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"Billy Budd, Sailor," a classic confrontation between good and evil, is the story of an innocent young man unable to defend himself from wrongful accusations. Other selections include "Bartleby," "The Piazza," "The Encantadas," "The Bell-Tower," "Benito Cereno," "The Paradise of Bachelors," and "The Tartarus of Maids."
A timeless collection no miser should be without. Every Christmas season, this heartwarming tale stirs in us the feelings of forgiveness and repentance that transform Scrooge from miser--"Bah, humbug!"--to merrymaker. Dickens's other Christmas stories in this collection also evoke both the tragedy of those who lack the Yuletide spirit and the joy of those who raise a wassail cup to goodwill toward men.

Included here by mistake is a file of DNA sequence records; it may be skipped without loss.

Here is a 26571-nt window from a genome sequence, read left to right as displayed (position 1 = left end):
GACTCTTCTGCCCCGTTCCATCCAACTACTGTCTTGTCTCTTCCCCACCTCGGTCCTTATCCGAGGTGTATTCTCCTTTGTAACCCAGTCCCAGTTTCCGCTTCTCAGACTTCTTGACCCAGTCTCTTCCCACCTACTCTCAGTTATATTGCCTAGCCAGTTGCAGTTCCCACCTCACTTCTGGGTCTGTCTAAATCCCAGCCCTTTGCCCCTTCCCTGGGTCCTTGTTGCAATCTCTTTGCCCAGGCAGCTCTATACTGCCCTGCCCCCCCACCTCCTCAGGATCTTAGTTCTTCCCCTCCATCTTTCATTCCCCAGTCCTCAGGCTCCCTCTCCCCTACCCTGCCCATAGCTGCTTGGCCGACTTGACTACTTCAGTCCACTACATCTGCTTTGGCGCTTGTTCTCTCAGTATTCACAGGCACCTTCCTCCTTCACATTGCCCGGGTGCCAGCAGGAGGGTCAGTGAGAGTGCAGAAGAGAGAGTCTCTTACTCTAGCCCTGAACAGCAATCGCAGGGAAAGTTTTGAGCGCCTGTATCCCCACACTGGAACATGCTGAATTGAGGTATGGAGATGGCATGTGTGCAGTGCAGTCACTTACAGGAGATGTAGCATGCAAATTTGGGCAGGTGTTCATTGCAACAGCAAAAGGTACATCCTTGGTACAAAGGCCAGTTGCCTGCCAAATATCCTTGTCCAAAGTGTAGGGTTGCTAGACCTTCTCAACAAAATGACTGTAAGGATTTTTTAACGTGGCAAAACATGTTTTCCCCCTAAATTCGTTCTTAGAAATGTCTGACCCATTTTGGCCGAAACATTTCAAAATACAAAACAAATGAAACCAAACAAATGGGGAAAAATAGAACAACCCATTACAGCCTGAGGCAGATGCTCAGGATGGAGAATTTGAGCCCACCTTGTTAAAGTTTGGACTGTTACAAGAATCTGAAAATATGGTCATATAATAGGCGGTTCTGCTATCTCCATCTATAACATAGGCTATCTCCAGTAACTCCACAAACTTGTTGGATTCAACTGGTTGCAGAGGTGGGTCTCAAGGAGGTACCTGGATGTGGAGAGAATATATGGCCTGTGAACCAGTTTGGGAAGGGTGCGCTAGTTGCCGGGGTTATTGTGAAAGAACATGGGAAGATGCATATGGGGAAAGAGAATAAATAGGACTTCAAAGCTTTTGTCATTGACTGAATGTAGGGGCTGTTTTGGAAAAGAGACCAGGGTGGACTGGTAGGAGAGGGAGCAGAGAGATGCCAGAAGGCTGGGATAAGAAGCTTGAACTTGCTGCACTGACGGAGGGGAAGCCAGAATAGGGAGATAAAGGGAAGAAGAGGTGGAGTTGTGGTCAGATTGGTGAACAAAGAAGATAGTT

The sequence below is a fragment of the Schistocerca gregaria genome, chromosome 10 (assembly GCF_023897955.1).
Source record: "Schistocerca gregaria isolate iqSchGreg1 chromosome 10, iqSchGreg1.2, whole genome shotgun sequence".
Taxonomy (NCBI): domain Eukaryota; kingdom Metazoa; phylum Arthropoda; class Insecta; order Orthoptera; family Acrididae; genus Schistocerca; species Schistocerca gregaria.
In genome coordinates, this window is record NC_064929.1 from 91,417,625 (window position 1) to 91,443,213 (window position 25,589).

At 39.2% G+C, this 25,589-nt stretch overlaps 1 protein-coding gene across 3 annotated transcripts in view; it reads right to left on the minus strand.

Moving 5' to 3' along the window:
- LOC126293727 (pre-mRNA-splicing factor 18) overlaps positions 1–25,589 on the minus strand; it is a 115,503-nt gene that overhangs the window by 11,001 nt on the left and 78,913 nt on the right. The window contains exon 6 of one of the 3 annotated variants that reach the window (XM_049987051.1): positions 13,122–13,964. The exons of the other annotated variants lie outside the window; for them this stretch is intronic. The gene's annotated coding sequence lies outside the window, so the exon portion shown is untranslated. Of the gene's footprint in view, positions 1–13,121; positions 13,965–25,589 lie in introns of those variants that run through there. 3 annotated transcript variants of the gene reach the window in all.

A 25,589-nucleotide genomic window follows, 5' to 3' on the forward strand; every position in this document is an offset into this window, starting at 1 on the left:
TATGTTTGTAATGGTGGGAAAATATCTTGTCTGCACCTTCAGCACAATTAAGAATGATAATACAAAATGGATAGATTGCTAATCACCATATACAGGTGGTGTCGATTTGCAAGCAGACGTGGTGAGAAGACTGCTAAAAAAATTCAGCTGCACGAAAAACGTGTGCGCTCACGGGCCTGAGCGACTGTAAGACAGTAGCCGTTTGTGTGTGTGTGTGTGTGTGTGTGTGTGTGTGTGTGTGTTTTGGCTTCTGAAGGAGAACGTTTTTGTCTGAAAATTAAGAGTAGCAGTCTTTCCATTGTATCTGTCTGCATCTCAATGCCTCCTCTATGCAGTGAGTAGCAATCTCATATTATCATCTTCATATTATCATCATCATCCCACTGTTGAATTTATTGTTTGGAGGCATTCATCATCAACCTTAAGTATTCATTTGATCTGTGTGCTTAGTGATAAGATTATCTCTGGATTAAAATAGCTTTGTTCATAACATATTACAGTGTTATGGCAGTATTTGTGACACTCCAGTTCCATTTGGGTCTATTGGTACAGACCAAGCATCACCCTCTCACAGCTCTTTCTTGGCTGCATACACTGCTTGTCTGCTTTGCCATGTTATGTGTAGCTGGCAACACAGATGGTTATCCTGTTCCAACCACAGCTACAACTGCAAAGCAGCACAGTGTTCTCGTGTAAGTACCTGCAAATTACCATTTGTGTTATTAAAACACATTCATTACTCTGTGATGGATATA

Closing Arguments is the story of a shocking murder trial, a disintegrating marriage, an obsessive love affair. In the tradition of Robert Stone and Russell Banks, Frederick Busch weaves a tale of lies, duplicity, fatal attractions, and shattering revelations that uncover new and dizzying depths to the very last page. Not a day goes by but Mark Brennan remembers Vietnam. In some ways he seems a textbook case of post-traumatic combat stress. Brennan carries this burden with him into his upstate New York law practice, his relations with his children, and his tense marriage. But when he is asked, pro bono, to defend a young woman accused of murdering her lover in bed, Mark's sense of impending recognition starts to close in. As he becomes obsessively involved with the thrillingly dangerous Estella, Mark pilots his life to its outermost limits. Closing Arguments is a disturbing novel about deception, betrayal, violence, and the imagination of violence. With a sure, commanding touch, Frederick Busch reveals beneath the placid exterior of small town America a world of fear, rage, agony, and love come desperately unmoored. The sheer power of Closing Arguments will sweep you from its opening page to its agonizing but inevitable climax.